Thelma & Louise

Bottom Line: Nothin’ but a good time!

Directed by: Ridley Scott
Starring: Geena Davis, Susan Sarandon

I’ve found director Ridley Scott all over the map. Whereas he’s undeniably a master in the realm of science fiction (Alien, Blade Runner, Prometheus), his more dramatic work (Black Hawk Down, Hannibal) often plays out a bit mundane or ambitious. Thelma & Louise is a candid anomaly to the director I’ve known. Everything about it is elaborate, deep-fried southern escapism. It’s quite possible the film rides on with a few missteps, but only a true skeptic would pick up on those. There’s too much bold, unpredictable excitement to really care.

Now I’ve seen several road movies, enough to understand the variety in the sub-genre. Mine eyes have seen the serious (Alice Doesn’t Live Here Anymore) as well as the ridiculous (National Lampoon’s Vacation). I wouldn’t quite say Thelma & Louise is a ridiculous film, but it’s not all too serious either. It’s a laid-back drama with the perfect touch of action and humor. Our story centers on two women looking to escape their lives on a cross-country road trip. Thelma Dickinson (Geena Davis) is a cheerful, perky optimist under the wrest of her possessive, father-like husband; Louise Sawyer (Susan Sarandon) is an uptight, chain-smoking gal bored and stressed with her boyfriend. The two are best friends, but their respect for each other suddenly changes when they impulsively commit murder, robbery, and numerous other crimes to progress with their trip.

It’s actresses such as Geena Davis and Susan Sarandon that inject likability, even if their actions are far from agreeable and their moral standards far from admirable. It’s not the actresses themselves that give the film its witty spark, but how they so profoundly develop their characters from first-timer Callie Khouri’s Oscar-winning screenplay. These two gals are implausibly ruthless and bold; stunningly enough, the noteworthy feminist quality of the story itself is never stepped down by the typical “you go, girl” corn. There’s also a fabulous amount of style, only adding even more atmosphere to the film: Thelma and Louise’s road trip is highlighted by dozens of memorable tunes that deliver a sense of their personalities.

In my mind, a great drama is replete with nothing but three-dimensional characters, phenomenal acting, a well-paced script, and a plot memorable from beginning to end. I’d love to discuss the plot in its immaculate depth, but unfortunately, to do so would reveal the occurrences that are more fun just watching the film itself. Thelma & Louise is a fantastic drama with the power to maintain a growing, enthralled smile lit across the viewer’s face, man or woman.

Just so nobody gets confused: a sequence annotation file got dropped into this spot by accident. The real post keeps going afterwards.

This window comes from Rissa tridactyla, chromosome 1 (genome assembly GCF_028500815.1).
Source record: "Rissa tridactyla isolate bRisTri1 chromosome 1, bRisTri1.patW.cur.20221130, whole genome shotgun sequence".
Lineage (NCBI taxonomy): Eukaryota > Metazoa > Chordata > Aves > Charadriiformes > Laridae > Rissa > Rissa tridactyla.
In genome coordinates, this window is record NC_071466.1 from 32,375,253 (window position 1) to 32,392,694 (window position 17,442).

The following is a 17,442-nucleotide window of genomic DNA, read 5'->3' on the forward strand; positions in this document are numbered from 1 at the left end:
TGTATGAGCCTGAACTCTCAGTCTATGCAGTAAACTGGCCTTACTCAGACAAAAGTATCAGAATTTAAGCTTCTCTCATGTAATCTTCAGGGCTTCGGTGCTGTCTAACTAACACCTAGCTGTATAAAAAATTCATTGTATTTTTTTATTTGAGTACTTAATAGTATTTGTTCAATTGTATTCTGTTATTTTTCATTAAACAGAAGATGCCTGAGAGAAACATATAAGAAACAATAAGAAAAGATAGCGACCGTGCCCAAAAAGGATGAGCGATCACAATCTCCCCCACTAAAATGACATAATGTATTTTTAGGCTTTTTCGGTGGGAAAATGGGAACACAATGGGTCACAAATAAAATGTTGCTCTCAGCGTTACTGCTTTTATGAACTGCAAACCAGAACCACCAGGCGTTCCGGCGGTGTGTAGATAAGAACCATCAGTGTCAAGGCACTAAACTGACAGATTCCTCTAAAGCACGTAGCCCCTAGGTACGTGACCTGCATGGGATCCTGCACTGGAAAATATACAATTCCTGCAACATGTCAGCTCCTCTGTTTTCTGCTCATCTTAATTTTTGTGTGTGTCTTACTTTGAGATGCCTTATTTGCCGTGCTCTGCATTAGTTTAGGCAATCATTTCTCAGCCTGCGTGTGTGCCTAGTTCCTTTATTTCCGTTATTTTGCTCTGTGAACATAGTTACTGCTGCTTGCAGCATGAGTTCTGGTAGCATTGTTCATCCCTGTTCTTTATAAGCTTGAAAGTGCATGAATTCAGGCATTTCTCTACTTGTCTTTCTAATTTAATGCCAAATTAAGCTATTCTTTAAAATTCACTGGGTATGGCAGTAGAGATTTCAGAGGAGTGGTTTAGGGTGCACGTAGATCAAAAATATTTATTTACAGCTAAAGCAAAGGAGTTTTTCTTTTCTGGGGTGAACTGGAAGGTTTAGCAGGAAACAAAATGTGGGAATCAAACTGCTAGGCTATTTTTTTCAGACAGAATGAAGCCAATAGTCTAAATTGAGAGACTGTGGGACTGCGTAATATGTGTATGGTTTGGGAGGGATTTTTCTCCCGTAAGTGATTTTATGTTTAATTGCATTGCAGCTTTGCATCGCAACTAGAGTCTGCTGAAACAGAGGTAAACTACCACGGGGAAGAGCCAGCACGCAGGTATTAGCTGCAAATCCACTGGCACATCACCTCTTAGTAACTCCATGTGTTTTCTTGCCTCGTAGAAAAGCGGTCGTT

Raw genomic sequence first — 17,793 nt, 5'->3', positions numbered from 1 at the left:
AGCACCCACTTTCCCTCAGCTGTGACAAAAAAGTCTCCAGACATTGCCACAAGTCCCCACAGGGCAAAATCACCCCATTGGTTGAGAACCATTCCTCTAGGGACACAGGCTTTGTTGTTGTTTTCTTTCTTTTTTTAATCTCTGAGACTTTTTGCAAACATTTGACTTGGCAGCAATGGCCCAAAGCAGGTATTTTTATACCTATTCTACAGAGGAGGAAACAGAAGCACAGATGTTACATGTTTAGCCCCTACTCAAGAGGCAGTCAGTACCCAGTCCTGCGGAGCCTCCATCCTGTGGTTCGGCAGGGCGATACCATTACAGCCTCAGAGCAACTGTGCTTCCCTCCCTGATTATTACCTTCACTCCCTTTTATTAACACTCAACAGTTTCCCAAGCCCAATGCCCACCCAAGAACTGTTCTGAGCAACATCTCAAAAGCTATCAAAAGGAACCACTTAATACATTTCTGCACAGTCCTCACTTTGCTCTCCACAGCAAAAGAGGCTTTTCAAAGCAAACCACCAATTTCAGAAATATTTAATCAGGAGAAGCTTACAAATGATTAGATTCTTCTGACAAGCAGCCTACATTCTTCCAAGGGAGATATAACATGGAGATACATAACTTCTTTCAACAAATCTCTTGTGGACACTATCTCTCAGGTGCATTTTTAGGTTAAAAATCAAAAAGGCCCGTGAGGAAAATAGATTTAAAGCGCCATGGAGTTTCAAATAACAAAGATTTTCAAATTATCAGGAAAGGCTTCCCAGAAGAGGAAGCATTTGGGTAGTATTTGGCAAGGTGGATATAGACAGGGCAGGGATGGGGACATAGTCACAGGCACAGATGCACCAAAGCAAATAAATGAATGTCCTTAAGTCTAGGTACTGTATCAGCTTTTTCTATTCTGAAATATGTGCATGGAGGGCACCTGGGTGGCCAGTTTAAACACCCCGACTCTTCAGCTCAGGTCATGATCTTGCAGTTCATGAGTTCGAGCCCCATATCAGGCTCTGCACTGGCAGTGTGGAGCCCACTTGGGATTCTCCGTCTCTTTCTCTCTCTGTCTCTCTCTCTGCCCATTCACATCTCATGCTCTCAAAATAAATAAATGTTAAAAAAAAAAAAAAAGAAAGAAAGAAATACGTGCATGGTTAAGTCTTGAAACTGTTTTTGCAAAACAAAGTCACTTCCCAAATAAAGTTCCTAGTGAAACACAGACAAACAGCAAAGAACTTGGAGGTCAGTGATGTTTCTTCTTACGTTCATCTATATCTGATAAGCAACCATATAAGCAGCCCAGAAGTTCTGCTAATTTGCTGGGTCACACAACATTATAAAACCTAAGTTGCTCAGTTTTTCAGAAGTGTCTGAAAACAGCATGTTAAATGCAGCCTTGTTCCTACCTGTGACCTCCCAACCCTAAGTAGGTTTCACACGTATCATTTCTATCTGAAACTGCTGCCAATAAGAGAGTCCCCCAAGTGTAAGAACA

15 thoughts on “Thelma & Louise

  1. Great review. Loved this one.

    “These two gals are implausibly ruthless and bold; stunningly enough, the noteworthy feminist quality of the story itself is never stepped down by the typical β€œyou go, girl” corn.” I agree.

  2. The characters seemed unoriginal to me. Geena Davis’ husband is abusive, the man in the bar tries to rape her, Brad Pitt robs them of their money. Men are bad. Got it.

    The whole thing started when Louise shoots that bad guy in the bar for using profanity. Now they’re heroes? Um ok.

    • You bring up a good argument here. However, most of the reason for a road trip was to have an escape from men themselves, right? The film seemed to build on an idea that some things in life (men, in this case) are nearly impossible to escape, no matter how hard you try.

      *slight spoilers ahead*
      Louise does shoot the man outside the bar right after he has said something like “I should have just f###ed her.” I don’t believe she was offended by profanity so much as she was defensive of Thelma, whom he had just raped. Perhaps they’re something of antiheroes, as opposed to heroes?

      • “she was defensive of Thelma, whom he had just raped.” Did he actually rape her? That would change things considerably.

        I didn’t mean it was the profanity itself, I think she just felt insulted and it was the heated moment that set the entire movie in motion.

    • This was a very rare surprise in Scott’s career. The only other feminist drama I can think of that succeeded proficiently with a male director was Martin Scorsese’s Alice Doesn’t Live Here Anymore. And as I said, I’m usually disappointed by Ridley Scott’s dramas. I personally believe we need more science fiction from him.

  3. Good review. I didn’t really love this movie, but I definitely felt involved with this relationship between the two and was intrigued with what Scott was able to do with this material. For a pretty conventional, run-of-the-mill road movie, there’s some neat twists and turns that it takes and comes off as fun and believable.

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